Bill Powers

Bill discusses why Young's work was so successful (and tells us the correct way to pronounce Kymia's name).

on Oct 26, 2011

I called Kymia's installation an example of product displacement. It shined a light -- quite literally -- on issues of environmentalism and consumerism without reading like an AdBusters cover. The fluorescent lights recalled Jeff Koons' pre-new work, and I agree with The Sucklord that her decision to go topless here surprised me. On a side note, I confess that for the first couple of episodes I had trouble pronouncing Kymia's name until someone explained that phonetically it sounds like leukemia without the "leu." Terrible comparison, but hey, it worked.

Young's Prop 8 billboard reminds us that simplicity is the ultimate sophistication, and Lola dismissing it as political art you see everywhere in California was a disappointment. Street art at its best has the ability to make real change. Does anyone doubt that Shepard Fairey's Obama poster helped him get elected president? The other aspect of Young's piece, which didn't fully read on TV, was how much of a hub it became in the gallery with people writing messages on the back. The participatory quality made everyone a stakeholder in Young's artwork. Rob Pruitt wrote "Will You Marry Me?" in Sharpie and I accepted. (Please don't tell his boyfriend Jonathan Horowitz, another great conceptual artist.)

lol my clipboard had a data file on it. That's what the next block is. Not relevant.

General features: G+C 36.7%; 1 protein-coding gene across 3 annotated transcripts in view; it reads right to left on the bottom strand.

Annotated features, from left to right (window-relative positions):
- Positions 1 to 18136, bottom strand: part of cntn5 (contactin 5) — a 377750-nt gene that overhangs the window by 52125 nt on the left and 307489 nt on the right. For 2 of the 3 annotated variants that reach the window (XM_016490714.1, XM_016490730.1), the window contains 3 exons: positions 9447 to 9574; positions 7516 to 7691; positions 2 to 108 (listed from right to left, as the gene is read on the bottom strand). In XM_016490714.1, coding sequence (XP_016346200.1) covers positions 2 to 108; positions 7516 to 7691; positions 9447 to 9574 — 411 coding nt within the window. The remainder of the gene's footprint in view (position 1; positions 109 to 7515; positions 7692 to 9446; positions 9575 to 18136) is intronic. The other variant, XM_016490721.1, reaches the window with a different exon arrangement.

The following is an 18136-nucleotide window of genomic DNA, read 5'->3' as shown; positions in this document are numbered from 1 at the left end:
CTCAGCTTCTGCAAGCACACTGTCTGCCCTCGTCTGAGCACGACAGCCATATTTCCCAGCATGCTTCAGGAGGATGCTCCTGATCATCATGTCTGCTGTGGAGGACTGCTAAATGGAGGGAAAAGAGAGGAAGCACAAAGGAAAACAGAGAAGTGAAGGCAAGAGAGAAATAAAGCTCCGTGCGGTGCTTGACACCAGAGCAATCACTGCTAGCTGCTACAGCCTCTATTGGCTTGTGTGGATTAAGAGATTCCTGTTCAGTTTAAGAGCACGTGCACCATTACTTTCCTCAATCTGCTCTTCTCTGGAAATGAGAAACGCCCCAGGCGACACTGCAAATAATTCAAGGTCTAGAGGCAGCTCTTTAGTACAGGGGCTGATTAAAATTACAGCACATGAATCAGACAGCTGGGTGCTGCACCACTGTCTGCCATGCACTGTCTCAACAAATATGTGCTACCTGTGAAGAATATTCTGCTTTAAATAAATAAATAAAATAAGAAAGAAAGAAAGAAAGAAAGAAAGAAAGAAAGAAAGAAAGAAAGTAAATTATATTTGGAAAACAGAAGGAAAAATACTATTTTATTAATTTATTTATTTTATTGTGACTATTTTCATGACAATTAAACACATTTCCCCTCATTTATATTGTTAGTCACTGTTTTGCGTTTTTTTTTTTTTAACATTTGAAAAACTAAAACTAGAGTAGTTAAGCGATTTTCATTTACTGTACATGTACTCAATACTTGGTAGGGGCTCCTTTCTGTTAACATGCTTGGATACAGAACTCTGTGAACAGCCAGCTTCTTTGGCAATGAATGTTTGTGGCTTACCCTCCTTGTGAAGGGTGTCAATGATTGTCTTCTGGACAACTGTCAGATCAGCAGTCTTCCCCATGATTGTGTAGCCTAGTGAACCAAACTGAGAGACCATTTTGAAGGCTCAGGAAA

My problem with Dusty's garbage can was that his message came off like someone wagging a finger in your face and not the call to arms we need in a country full of couch potatoes.